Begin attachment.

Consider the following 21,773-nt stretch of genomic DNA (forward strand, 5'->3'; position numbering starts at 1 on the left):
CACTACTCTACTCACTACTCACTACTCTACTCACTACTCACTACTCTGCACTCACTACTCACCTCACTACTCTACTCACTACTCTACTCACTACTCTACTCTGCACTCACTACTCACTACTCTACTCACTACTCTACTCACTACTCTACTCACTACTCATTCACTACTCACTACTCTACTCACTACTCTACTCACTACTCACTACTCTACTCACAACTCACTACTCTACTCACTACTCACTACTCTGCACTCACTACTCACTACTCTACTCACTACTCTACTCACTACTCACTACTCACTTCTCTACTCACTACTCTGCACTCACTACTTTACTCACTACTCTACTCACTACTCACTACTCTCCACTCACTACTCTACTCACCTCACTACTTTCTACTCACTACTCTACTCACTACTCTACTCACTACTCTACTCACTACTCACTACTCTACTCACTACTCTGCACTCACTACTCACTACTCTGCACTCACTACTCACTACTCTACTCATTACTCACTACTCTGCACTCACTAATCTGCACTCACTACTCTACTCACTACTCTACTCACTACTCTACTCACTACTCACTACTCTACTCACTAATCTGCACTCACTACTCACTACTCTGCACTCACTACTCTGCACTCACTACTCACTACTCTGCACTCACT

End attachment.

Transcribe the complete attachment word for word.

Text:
Consider the following 21,773-nt stretch of genomic DNA (forward strand, 5'->3'; position numbering starts at 1 on the left):
CACTACTCTACTCACTACTCACTACTCTACTCACTACTCACTACTCTGCACTCACTACTCACCTCACTACTCTACTCACTACTCTACTCACTACTCTACTCTGCACTCACTACTCACTACTCTACTCACTACTCTACTCACTACTCTACTCACTACTCATTCACTACTCACTACTCTACTCACTACTCTACTCACTACTCACTACTCTACTCACAACTCACTACTCTACTCACTACTCACTACTCTGCACTCACTACTCACTACTCTACTCACTACTCTACTCACTACTCACTACTCACTTCTCTACTCACTACTCTGCACTCACTACTTTACTCACTACTCTACTCACTACTCACTACTCTCCACTCACTACTCTACTCACCTCACTACTTTCTACTCACTACTCTACTCACTACTCTACTCACTACTCTACTCACTACTCACTACTCTACTCACTACTCTGCACTCACTACTCACTACTCTGCACTCACTACTCACTACTCTACTCATTACTCACTACTCTGCACTCACTAATCTGCACTCACTACTCTACTCACTACTCTACTCACTACTCTACTCACTACTCACTACTCTACTCACTAATCTGCACTCACTACTCACTACTCTGCACTCACTACTCTGCACTCACTACTCACTACTCTGCACTCACT